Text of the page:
The last two stories in the book, Marjorie and Marcus, provide the most hope. After just reading through how these modern-day characters came to be, the reader has a deep appreciation that the closing scene ends with laughter—play, even.

In keeping with the theme of split families (“A Tale of Two Sisters” is a moniker that comes to mind), Gyasi pairs each bloodline with a recurring natural symbol: fire on the Fante side, water on the Asante side. The novel begins:

The night Effia Otcher was born into the musky heat of Fanteland, a fire raged through the woods just outside her father’s compound.

From there, the author continues to play with fire and water. How these symbols develop and culminate through her prose is as layered as the family’s storyline. I began to see fire and water imagery everywhere, even in a line like “a wave of missing hit her, separate and sad.” It’s as if Gysai reminds us that the memory of slavery is always present, breaking through the surface, breaking into speech.

While Homegoing‘s subject matter was far from enjoyable, Gyasi’s use of language certainly was. I would read this book a second time to pay more attention to how she connects characters through word choice. In the following examples, the emphasis is mine. 

Yaw’s daughter Marjorie has an Asante name, Abronoma, which means “little dove.” The author writes:

She had always hated it when her father called her Dove. It was her special name, the nickname born with her because of her Asante name, but it had always made Marjorie feel small somehow, young and fragile. She was not small. She was not young, either. 

Later in the book, Gyasi transforms Marjorie’s African name from noun to verb when another character describes Marjorie:

He had learned not to be surprised by how forthcoming she was. How she never gave in to small talk, just dove right into deep waters.

To layer the connection even more, Gyasi has Marjorie enact this metaphor in the closing scene of the book. She dives into the ocean.

Another example of linked language:

Marjorie muses about her parents who are watching a movie:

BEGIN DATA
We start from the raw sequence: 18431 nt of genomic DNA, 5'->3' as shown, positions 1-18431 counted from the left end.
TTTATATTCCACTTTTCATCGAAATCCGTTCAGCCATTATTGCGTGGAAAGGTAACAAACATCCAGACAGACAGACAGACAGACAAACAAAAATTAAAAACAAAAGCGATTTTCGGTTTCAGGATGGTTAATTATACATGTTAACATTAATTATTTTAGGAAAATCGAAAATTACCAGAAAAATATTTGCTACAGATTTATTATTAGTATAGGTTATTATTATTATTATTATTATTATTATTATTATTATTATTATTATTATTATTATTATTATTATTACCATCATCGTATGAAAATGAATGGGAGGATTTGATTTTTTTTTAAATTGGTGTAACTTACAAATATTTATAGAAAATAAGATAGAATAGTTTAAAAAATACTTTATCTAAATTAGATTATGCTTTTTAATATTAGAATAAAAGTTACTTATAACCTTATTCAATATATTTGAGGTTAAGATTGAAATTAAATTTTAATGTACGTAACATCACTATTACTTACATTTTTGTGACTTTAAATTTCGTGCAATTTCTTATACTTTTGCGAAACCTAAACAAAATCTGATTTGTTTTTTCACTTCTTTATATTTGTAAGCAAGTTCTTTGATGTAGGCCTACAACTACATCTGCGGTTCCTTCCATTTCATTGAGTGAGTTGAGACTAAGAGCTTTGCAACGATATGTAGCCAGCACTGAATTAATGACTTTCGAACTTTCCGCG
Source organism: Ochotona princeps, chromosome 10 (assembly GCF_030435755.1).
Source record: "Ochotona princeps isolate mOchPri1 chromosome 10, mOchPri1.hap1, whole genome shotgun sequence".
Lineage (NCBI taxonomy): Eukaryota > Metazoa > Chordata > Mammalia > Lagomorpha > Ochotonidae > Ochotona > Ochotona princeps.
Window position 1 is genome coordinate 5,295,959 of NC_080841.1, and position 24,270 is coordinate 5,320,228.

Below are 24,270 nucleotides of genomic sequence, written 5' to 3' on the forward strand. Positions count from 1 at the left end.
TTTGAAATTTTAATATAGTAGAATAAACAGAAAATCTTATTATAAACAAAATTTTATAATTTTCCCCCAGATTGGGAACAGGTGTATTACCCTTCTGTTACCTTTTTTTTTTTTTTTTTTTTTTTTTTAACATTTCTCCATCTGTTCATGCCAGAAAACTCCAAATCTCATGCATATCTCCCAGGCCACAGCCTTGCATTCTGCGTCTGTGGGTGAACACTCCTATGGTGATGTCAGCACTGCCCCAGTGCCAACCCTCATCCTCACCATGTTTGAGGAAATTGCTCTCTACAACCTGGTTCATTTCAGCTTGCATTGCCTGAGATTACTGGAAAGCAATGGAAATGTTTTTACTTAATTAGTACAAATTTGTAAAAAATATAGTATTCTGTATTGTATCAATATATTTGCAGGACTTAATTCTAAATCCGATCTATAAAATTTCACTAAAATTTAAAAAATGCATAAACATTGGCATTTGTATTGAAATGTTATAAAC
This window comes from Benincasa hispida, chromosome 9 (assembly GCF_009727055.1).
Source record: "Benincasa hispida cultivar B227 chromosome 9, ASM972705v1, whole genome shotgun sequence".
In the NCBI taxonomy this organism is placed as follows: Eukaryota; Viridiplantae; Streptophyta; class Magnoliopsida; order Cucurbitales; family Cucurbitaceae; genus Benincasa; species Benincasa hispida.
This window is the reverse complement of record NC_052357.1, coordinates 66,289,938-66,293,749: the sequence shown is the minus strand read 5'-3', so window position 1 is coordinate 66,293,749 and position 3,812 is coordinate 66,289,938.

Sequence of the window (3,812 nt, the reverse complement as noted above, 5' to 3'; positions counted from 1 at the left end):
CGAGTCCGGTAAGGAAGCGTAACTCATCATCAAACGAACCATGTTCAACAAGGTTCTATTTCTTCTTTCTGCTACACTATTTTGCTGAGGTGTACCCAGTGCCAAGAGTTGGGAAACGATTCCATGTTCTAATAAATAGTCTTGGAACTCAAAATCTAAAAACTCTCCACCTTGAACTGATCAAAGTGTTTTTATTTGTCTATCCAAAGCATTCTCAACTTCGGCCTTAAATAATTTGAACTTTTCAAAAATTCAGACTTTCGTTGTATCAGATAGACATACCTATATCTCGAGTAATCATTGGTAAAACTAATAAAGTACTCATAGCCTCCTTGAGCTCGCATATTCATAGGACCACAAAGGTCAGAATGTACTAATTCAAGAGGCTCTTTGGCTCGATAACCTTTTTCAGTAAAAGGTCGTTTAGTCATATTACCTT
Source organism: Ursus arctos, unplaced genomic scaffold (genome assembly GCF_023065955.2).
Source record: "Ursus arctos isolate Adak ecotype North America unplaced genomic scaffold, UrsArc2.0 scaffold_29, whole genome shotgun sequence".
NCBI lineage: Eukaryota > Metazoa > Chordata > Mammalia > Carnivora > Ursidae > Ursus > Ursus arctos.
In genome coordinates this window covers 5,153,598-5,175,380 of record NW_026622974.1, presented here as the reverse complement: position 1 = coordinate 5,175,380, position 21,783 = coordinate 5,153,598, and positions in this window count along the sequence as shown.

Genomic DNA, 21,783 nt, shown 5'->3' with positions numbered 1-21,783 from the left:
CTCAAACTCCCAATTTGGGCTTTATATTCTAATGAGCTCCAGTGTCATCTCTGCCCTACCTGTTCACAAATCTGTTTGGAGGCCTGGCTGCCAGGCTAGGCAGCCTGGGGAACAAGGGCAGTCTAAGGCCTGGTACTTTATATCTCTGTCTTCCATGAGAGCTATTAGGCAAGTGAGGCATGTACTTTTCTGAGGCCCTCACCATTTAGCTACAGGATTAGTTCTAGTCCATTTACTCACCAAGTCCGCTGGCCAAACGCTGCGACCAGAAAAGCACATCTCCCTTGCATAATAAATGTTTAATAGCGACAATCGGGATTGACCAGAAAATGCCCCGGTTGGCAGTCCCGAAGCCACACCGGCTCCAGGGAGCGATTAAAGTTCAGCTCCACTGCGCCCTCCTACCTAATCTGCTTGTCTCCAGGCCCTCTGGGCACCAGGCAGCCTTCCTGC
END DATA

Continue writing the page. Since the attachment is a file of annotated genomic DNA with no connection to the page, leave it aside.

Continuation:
Maybe her mother was sleeping too, her own head leaning toward Yaw’s, her long box braids a curtain, hiding their faces.

When a character later meets Marjorie at a party, Gyasi writes:

At the mention of her name, Marjorie lifted her head, the curtain of wild hair parting to reveal a lovely face and a beautiful necklace.

Gyasi scatters family clues like Hansel and Gretal, and this reader loved picking them up. Another purpose these language connections have is unifying a book that could be criticized as resembling a collection of short stories more than a novel. I experienced this primarily in the first part of the book, but in part two, more preceding characters are present in various ways, strengthening the book’s cohesiveness. That being said, each character was so richly drawn, I wanted to follow them longer. To achieve this effect sixteen times is no small feat. Gyasi could write sixteen separate books for each character. Yet she provided just enough material to grasp each person’s essence. The choices they made, the choices made for them. Who they love, who they hurt. How they love, how they fight. Their small acts of defiance and compliance. The contradictions of the human heart. Split identities. 

I had the sense Gyasi could have kept writing this story forever. When do you stop a family lineage? When does that better life materialize? It’s what every parent wishes for their child. It’s why there are Black Lives Matter protests. If Gyasi were to continue with this family tree, what would the stories of future descendants say?